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José Manuel Balmaceda

On this date in 1840, José Manuel Emiliano Balmaceda Fernández, 11th president of the Republic of Chile, was born to wealthy parents in Bucalemu, the eldest of 12 children. He attended the School of the French Friars and considered joining the clergy during studies at the Santiago Seminary. In 1864 he became secretary to President Manuel Francisco Montt. He married Emilia de Toro Herrera in 1865. They had eight children, six of whom survived to adulthood.

In 1868 he co-founded the newspaper La Libertad, contributed to Revista de Santiago and published two monographs: "The political solution in electoral freedom" and "Church and State." In 1869 he joined the Club de la Reforma, which became the political basis of the Liberal Party and whose members generally held anti-clerical views.

He was elected to the Chilean congress in the 1870s and in 1882, as minister of the interior during the presidency of Domingo Santa María, Balmaceda used his powers to enforce new civil marriage and divorce laws and other measures opposed by the Catholic Church. He served as president from 1886-91. Conservatives opposed many of Balmaceda's policies and a constitutional crisis ensued over his ability to appoint Cabinet members of his choosing. Congress refused to fund the government. Civil war broke out after he illegally decreed that the 1890 budget would carry over into the next year.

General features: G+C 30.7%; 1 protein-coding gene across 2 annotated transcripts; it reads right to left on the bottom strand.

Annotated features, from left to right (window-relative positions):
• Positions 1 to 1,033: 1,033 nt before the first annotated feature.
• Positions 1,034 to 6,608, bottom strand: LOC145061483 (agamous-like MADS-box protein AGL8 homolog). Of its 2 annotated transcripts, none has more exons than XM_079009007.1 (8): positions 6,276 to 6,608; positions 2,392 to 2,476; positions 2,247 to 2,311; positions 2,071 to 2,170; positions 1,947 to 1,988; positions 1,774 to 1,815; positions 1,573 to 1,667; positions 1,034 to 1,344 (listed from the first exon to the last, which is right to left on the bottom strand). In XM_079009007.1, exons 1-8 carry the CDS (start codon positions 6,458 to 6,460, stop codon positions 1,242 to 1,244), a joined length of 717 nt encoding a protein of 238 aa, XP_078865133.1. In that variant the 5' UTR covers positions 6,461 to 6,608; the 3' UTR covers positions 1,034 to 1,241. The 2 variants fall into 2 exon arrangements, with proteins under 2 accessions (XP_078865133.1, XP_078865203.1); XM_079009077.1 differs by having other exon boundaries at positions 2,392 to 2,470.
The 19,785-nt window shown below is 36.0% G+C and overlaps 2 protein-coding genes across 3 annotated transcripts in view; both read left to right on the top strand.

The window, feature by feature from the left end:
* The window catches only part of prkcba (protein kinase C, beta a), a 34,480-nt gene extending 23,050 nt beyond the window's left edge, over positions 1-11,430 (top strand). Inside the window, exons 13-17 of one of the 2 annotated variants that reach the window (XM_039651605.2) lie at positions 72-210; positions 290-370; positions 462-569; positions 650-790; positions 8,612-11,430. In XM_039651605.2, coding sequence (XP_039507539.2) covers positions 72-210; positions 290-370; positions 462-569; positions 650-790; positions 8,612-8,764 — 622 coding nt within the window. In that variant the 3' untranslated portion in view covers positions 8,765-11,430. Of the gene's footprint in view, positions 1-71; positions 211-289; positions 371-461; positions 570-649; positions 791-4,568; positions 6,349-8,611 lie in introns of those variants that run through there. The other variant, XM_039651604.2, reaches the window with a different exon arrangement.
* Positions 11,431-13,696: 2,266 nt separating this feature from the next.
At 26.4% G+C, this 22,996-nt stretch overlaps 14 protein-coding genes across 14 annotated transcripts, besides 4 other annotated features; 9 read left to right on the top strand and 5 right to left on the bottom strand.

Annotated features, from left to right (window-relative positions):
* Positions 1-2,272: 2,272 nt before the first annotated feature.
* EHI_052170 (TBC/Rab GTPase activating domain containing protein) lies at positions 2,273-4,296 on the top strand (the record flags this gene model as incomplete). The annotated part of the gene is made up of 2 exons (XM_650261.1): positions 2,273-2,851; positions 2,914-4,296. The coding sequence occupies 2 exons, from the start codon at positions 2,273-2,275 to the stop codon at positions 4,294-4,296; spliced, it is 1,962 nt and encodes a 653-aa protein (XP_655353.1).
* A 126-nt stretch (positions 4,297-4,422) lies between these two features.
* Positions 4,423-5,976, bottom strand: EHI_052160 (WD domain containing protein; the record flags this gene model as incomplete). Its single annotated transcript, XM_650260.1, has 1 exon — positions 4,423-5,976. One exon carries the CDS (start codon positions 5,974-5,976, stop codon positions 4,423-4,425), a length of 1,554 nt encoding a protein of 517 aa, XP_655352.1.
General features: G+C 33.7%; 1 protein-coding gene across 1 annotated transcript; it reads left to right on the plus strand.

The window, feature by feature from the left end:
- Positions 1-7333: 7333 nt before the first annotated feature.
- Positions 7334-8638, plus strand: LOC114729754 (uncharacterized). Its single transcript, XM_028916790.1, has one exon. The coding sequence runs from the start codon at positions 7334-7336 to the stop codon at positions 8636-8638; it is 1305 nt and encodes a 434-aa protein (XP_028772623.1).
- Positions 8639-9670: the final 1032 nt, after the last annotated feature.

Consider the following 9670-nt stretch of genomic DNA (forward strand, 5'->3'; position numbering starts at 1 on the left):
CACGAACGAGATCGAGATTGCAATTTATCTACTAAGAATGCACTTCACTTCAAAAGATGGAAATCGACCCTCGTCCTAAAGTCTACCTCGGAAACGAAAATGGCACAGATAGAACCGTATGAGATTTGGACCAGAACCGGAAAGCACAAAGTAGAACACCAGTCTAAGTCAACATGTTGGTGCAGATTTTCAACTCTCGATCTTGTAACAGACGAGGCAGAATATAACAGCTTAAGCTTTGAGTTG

By now he had lost any support he may have had from landowners and clergy. After his forces were defeated at the Battle of La Placilla and the rebel army approached Santiago, he took refuge in the Argentine legation, where he shot and killed himself at age 51 on Sept. 19, 1891. It was one day after the anniversary of his elevation to the presidency and the day when the term for which he had been elected president ended.

"Clerical influence also turned against him as a result of his radically secular ideas about government."

—Encyclopaedia Britannica, ed. Hugh Chisholm (1911)

Compiled by Annie Laurie Gaylor

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